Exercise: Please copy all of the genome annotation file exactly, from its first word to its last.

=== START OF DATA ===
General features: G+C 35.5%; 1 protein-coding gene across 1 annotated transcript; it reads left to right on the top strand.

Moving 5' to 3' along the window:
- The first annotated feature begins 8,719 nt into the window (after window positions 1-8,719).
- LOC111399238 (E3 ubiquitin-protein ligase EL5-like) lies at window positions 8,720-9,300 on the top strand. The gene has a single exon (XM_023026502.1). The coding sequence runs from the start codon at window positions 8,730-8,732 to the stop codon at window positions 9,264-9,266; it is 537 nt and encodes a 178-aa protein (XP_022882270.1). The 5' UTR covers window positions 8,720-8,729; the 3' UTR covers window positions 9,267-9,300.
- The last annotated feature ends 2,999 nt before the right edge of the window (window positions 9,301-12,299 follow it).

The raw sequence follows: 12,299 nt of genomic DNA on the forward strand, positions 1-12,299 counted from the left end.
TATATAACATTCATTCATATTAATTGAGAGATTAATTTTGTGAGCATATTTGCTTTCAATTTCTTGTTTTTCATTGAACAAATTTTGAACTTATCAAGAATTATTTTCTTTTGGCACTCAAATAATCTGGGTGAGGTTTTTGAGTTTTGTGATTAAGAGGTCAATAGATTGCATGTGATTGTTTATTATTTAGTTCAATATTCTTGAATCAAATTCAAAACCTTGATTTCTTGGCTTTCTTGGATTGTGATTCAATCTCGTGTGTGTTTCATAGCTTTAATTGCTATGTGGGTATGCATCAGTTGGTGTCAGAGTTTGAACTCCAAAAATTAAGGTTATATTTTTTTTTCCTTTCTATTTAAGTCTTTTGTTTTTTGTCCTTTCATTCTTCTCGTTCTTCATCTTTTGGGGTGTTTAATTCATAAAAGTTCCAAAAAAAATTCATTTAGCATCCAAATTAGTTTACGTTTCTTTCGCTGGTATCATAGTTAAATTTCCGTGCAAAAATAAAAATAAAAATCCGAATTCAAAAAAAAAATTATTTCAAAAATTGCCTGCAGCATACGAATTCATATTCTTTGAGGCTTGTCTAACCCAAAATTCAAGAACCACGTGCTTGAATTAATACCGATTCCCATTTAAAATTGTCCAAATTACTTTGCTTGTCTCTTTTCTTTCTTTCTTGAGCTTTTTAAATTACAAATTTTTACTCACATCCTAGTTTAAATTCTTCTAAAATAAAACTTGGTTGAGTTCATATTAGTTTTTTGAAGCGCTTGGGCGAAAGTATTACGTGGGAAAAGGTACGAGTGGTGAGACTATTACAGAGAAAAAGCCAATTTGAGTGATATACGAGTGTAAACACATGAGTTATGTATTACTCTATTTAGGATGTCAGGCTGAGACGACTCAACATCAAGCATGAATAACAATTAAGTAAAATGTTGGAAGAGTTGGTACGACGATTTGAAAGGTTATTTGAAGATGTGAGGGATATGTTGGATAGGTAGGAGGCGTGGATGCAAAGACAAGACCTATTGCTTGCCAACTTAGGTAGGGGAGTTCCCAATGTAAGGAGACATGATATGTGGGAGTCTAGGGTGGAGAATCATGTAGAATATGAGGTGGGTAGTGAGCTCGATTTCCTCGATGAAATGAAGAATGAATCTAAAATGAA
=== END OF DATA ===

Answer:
General features: G+C 35.5%; 1 protein-coding gene across 1 annotated transcript; it reads left to right on the top strand.

Moving 5' to 3' along the window:
- The first annotated feature begins 8,719 nt into the window (after window positions 1-8,719).
- LOC111399238 (E3 ubiquitin-protein ligase EL5-like) lies at window positions 8,720-9,300 on the top strand. The gene has a single exon (XM_023026502.1). The coding sequence runs from the start codon at window positions 8,730-8,732 to the stop codon at window positions 9,264-9,266; it is 537 nt and encodes a 178-aa protein (XP_022882270.1). The 5' UTR covers window positions 8,720-8,729; the 3' UTR covers window positions 9,267-9,300.
- The last annotated feature ends 2,999 nt before the right edge of the window (window positions 9,301-12,299 follow it).

The raw sequence follows: 12,299 nt of genomic DNA on the forward strand, positions 1-12,299 counted from the left end.
TATATAACATTCATTCATATTAATTGAGAGATTAATTTTGTGAGCATATTTGCTTTCAATTTCTTGTTTTTCATTGAACAAATTTTGAACTTATCAAGAATTATTTTCTTTTGGCACTCAAATAATCTGGGTGAGGTTTTTGAGTTTTGTGATTAAGAGGTCAATAGATTGCATGTGATTGTTTATTATTTAGTTCAATATTCTTGAATCAAATTCAAAACCTTGATTTCTTGGCTTTCTTGGATTGTGATTCAATCTCGTGTGTGTTTCATAGCTTTAATTGCTATGTGGGTATGCATCAGTTGGTGTCAGAGTTTGAACTCCAAAAATTAAGGTTATATTTTTTTTTCCTTTCTATTTAAGTCTTTTGTTTTTTGTCCTTTCATTCTTCTCGTTCTTCATCTTTTGGGGTGTTTAATTCATAAAAGTTCCAAAAAAAATTCATTTAGCATCCAAATTAGTTTACGTTTCTTTCGCTGGTATCATAGTTAAATTTCCGTGCAAAAATAAAAATAAAAATCCGAATTCAAAAAAAAAATTATTTCAAAAATTGCCTGCAGCATACGAATTCATATTCTTTGAGGCTTGTCTAACCCAAAATTCAAGAACCACGTGCTTGAATTAATACCGATTCCCATTTAAAATTGTCCAAATTACTTTGCTTGTCTCTTTTCTTTCTTTCTTGAGCTTTTTAAATTACAAATTTTTACTCACATCCTAGTTTAAATTCTTCTAAAATAAAACTTGGTTGAGTTCATATTAGTTTTTTGAAGCGCTTGGGCGAAAGTATTACGTGGGAAAAGGTACGAGTGGTGAGACTATTACAGAGAAAAAGCCAATTTGAGTGATATACGAGTGTAAACACATGAGTTATGTATTACTCTATTTAGGATGTCAGGCTGAGACGACTCAACATCAAGCATGAATAACAATTAAGTAAAATGTTGGAAGAGTTGGTACGACGATTTGAAAGGTTATTTGAAGATGTGAGGGATATGTTGGATAGGTAGGAGGCGTGGATGCAAAGACAAGACCTATTGCTTGCCAACTTAGGTAGGGGAGTTCCCAATGTAAGGAGACATGATATGTGGGAGTCTAGGGTGGAGAATCATGTAGAATATGAGGTGGGTAGTGAGCTCGATTTCCTCGATGAAATGAAGAATGAATCTAAAATGAA